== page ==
If you go
What: An Evening with Keller Williams, part of the seventh annual Ski Jam music festival
When: Doors open at 7 p.m. Friday
Where: The Steamboat Music Tent, in the Knoll Parking Lot at Steamboat Ski Area
More information: For a full schedule of shows during Ski Jam, go here or here. To learn more about Keller Williams, go here or here.
Steamboat Springs Keller Williams has been performing as a one-man, loop-fed band for more than 10 years.
He’s addicted to the style, and he can’t stop using it.
“It was just the want and the need for more without really being able to afford the other humans to do it,” Williams said about his initial motivation to hit the stage and studio with a guitar, percussion menagerie, loop programming machine and a taste for sounds from rock ’n’ roll, funk, world music and electronica.
The stage presence produced by all those elements coming together at a rapid-fire pace is mesmerizing. Throughout the course of his career, the style has given Williams an organic sound, one that satisfied his “wanting to solo over the top of something” and “wanting to create more dance vibes for the flow of the show to go on.”
As one of four headlining acts for the seventh annual Ski Jam festival, Williams will take the stage Friday at the Steamboat Music Tent in the Knoll Parking Lot. Doors for the concert open at 7 p.m., and tickets are $15.
Williams expects the energy level to be high at Friday’s concert, and he’ll tailor his set to feature a dance music vibe, he said.
A Steamboat Springs resident from summer 1995 to spring 1997, Williams has too many memories to list of this place — snowboarding all day and joining other locals for a last-run party on the Boulevard benches looking west across the valley, then playing shows all night at Mocha Molly’s, BW3’s or Dos Amigos — all businesses that have since closed.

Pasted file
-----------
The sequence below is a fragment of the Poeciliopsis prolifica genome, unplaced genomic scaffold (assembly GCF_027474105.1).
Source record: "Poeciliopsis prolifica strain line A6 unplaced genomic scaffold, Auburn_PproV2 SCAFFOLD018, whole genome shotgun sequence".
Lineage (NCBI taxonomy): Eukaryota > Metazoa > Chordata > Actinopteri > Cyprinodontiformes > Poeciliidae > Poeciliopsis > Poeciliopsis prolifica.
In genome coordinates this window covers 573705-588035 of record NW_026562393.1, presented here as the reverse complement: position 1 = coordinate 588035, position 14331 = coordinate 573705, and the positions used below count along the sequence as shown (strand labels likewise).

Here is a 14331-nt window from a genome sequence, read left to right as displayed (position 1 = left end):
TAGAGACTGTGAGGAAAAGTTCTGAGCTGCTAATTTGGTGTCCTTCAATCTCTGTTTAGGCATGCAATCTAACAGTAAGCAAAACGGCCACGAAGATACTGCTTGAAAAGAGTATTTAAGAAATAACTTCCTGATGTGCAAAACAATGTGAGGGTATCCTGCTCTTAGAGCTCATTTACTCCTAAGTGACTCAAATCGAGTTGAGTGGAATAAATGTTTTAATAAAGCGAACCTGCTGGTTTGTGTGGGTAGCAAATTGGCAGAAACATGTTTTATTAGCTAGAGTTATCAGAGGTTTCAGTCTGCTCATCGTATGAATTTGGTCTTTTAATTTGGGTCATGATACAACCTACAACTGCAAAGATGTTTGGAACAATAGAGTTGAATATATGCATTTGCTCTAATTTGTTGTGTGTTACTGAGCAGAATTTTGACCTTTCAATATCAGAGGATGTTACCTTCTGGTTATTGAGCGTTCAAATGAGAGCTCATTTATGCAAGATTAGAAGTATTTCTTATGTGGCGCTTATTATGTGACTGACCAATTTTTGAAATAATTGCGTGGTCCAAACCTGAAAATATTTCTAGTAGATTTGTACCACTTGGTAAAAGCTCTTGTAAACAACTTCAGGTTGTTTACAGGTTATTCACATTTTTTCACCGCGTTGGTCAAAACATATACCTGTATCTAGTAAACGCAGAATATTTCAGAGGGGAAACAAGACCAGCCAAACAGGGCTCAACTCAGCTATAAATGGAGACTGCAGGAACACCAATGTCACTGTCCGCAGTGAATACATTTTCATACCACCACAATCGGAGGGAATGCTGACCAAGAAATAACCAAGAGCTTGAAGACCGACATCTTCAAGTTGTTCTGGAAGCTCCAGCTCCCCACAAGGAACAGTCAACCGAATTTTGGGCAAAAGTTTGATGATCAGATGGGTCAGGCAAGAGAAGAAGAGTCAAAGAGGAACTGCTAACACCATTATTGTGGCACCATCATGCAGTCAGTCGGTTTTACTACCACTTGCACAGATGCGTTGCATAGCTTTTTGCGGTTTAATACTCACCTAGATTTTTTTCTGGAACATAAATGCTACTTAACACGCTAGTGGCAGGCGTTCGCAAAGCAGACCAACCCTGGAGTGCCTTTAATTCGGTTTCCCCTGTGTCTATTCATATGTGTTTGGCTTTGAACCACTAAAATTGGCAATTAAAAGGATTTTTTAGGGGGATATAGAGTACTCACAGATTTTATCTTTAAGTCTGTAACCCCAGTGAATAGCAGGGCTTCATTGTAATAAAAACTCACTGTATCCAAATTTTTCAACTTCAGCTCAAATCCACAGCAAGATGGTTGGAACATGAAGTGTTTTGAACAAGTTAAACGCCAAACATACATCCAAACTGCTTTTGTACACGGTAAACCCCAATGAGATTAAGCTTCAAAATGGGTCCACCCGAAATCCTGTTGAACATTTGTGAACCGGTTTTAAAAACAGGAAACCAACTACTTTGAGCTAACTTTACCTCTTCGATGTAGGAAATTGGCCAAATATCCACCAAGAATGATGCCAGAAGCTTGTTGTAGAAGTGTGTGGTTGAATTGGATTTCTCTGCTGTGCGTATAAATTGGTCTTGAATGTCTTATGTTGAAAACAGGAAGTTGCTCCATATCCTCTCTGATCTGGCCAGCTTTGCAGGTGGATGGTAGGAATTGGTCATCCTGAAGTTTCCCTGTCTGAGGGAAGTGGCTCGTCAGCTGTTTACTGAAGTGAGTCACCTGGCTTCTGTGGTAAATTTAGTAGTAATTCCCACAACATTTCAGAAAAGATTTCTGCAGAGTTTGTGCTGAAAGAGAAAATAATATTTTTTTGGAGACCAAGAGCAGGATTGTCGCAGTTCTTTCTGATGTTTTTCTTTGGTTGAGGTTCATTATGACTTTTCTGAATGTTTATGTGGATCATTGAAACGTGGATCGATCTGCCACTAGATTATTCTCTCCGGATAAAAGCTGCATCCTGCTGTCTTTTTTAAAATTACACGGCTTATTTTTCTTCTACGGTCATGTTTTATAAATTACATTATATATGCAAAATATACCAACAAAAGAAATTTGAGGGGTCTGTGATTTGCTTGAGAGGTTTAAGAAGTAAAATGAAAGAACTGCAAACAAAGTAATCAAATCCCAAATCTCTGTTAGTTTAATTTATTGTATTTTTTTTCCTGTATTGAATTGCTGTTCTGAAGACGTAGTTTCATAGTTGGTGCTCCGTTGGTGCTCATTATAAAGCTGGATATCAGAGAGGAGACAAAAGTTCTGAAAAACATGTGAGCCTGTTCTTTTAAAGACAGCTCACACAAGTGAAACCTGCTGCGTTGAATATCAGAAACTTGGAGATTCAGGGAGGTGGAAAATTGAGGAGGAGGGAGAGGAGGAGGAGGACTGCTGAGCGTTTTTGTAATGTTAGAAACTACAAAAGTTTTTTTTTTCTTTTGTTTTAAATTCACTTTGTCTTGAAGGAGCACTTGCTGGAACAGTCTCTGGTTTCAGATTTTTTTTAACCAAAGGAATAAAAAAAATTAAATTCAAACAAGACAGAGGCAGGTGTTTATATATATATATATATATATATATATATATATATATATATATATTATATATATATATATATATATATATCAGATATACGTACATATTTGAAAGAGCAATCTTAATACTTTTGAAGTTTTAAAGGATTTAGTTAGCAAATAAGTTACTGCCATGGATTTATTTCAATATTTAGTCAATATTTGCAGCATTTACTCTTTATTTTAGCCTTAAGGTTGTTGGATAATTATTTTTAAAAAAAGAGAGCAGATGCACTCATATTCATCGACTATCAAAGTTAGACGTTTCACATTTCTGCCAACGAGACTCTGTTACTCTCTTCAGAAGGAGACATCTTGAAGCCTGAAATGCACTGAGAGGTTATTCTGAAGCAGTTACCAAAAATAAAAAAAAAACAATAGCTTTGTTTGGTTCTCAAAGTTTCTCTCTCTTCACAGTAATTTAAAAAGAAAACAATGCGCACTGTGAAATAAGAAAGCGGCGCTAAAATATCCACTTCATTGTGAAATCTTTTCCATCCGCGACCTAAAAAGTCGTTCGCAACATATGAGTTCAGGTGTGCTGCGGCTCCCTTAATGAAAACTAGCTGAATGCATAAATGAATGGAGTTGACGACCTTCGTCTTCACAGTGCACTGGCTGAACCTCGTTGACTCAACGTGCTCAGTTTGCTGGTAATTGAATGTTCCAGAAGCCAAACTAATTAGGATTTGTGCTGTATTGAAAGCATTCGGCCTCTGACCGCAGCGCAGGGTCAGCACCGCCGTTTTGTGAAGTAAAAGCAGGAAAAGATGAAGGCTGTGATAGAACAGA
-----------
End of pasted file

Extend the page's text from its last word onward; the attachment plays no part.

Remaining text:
Since he adopted the loop format, Williams has thrown everything at the wall, and most of it has stuck. With a style he described as “very rooted in the whole acoustic singer-songwriter type of thing,” Williams has gotten into more dance-ready beats with his most recent album, “ODD.”
“I think my timing has gotten better over the years. And I think I’ve added a little bit more of a DJ sense, where I’ll create a drumbeat or a bass line or a guitar loop, and they’ll be on three separate channels, and I can bring it in and out,” Williams said.
Outside of Loop Land, Williams is considering setting up some solo acoustic shows, has a children’s record in the works and is recording a second bluegrass album with Larry and Jenny Keel. At Ski Jam, he plans to feed off crowd adrenaline and his own excitement to be back in Steamboat to create a festival-worthy show.
Tickets for Ski Jam concerts are available in advance at Steamboat Ski & Sport, All That Jazz and Christy Sports in Central Park Plaza; by calling Steamboat Central Reservations at 800-922-2722; or online at www.steamboat.com/concerts and www.skijam.net.
The seventh annual Ski Jam starts Thursday with a concert featuring reggae act The Wailers and rock band Jonathan Tyler & The Northern Lights. English 1980s tribute band The Molly Ringwalds plays Saturday, and Neil Diamond tribute group Super Diamond plays Sunday.